Zimbabweans are accustomed to congregating at the National Heroes Acre every August.
We have been doing this every year for more than 30 years now as part of the main National Heroes Day commemorations.
But this year we have been to the National Heroes Acre more often than not. That in itself is a mark of the passage of time, an indicator that a gallant generation is slowly being lost to us and that new heroes have to step forward and build on the legacy of the brave men and women of the soil who led the battle for liberation and have been instrumental in the creation of a young nation.
According to the National Heroes Act (Chapter 10:16), the designation of heroes is done by the President. And this is done “where the President considers that any deceased person who was a citizen of Zimbabwe has deserved well of his country on account of his outstanding, distinctive and distinguished service to Zimbabwe, he may, by notice in the Gazette, designate such person as a national, provincial or district hero of Zimbabwe”.
That should answer all those who lazily ask every now and again who qualifies to be a national hero. National hero status is the highest honour that can be conferred on a Zimbabwean. As the National Monuments and Museums of Zimbabwe says about the men and women at the National Heroes Acre: “These heroes laid down their lives for Zimbabwe to be free. They subordinated their personal interests to the collective interest of Zimbabwe as the whole. They cherished qualities such as loyalty, dedication and patriotism.
“Their actions were guided by the ideas of comradeship and love. Their support for the cause of freedom and justice was indeed unwavering. They accepted and endured pain, suffering and brutality with fortitude, even unto death.”
Hold that statement up to scrutiny, and hold it up against yourself to see how you measure up. Just yesterday, we were at the National Heroes Acre for the burial of not one, but two, national heroes of our land: Cdes Moudy Muzenda and George Rutanhire. As indicated earlier, we have already been to the national shrine several times this year.
And the reality of nature tells us we will be going there some more in the coming years. After we have interred all these heroes, honoured them with national hero status, who takes up the challenge to be the next generation of heroes who will take our revolution to its subsequent logical stage?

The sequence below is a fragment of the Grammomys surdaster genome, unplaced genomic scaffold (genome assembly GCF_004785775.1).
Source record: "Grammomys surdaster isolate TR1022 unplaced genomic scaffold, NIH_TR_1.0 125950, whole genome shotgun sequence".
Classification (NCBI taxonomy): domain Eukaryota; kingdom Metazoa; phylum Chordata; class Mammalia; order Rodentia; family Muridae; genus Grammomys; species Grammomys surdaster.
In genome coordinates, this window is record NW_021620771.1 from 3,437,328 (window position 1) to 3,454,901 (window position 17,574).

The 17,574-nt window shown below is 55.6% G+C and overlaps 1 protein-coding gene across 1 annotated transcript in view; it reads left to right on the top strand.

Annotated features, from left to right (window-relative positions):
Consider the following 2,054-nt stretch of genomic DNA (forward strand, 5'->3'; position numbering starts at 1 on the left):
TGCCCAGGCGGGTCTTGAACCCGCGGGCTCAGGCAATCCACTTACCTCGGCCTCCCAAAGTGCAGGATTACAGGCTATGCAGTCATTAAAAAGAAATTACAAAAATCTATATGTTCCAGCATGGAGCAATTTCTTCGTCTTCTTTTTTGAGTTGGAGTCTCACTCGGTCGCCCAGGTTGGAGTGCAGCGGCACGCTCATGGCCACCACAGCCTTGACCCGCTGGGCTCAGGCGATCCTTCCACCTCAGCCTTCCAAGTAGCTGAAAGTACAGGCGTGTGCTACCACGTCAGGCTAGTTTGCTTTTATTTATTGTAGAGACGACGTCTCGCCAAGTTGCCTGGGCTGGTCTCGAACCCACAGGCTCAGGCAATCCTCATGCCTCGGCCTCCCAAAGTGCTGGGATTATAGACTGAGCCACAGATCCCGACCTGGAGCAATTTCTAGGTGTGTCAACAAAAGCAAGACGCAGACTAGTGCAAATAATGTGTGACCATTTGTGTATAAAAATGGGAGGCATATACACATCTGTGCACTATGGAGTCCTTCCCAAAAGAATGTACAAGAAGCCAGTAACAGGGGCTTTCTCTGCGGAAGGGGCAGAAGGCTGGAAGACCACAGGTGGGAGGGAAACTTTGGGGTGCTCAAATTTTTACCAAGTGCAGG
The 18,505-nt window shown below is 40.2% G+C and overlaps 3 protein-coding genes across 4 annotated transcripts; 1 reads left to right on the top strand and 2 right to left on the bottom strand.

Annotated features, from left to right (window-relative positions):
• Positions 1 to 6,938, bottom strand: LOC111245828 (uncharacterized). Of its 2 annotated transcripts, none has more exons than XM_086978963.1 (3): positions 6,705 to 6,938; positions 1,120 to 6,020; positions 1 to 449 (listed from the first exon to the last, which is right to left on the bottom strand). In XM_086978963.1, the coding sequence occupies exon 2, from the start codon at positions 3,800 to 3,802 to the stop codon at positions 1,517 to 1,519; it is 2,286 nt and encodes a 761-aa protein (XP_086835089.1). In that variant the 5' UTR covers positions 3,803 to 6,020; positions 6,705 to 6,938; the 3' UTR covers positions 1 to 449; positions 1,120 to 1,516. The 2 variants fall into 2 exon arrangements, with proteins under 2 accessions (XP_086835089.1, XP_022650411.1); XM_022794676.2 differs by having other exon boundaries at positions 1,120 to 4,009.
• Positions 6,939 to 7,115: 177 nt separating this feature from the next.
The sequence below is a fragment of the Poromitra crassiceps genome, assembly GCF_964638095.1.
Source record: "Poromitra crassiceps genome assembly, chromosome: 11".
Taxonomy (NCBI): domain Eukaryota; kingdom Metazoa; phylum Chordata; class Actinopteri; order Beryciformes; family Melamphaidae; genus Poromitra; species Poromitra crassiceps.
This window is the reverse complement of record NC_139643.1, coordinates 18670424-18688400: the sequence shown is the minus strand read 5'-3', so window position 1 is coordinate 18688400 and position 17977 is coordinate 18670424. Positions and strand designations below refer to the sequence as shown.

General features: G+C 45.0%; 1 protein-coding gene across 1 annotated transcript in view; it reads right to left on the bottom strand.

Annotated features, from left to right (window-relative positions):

Are we shaping into the heroes that Zimbabwe needs, that Zimbabwe deserves, for this momentous task of advancing the empowerment and economic sovereignty agenda?
After all, there are varying definitions of “heroism”. Consider that the United States’ former Ambassador to the United Nations, Jeanne Kirkpatrick, once toasted Jonas Savimbi as “one of the few authentic heroes of our time”, while Ronald Reagan described him as “Angola’s Abraham Lincoln”.
Chester Crocker — yes, the same guy whose wet dream was to see Zimbabwe’s economy scream because of land reforms — waxed lyrical about how Savimbi was “one of the most talented and charismatic of leaders in modern African history”.
When you look at yourself today, how favourably do you compare to Savimbi-like “heroism”?
Or are you closer to men and women like Cdes Muzenda and Rutanhire who “subordinated their personal interests to the collective interest of Zimbabwe as the whole”, who “cherished qualities such as loyalty, dedication and patriotism”?
When you breathe your last, will you be deserving to be mentioned in the same breath as the likes of Dr Joshua Nkomo, General Magama Tongogara, Chairman Herbert Chitepo, and Cde Jason Ziyapapa Moyo? Or will the memory of your life be a stain on the national consciousness, an embarrassment to the collective psyche that historians will only record as an example of how not to be a patriot?
The challenge for the next generation of would-be heroes is clear.
Thomas Sankara, that distinguished son of Africa, captured it succinctly back in 1985 when he said: “It took the madmen of yesterday for us to be able to act with extreme clarity today. I want to be one of those madmen. We must dare to invent the future.”
The heroes of the Second Chimurenga dared to invent a bold future. They were “mad” to confront the edifice of colonialism with nothing more than heart and soul.
Let it not fall on our generation, or succeeding ones, to be the ones who dared to invent a bleak, corruption-riddled, ideologically muddled, and intellectually limp future.
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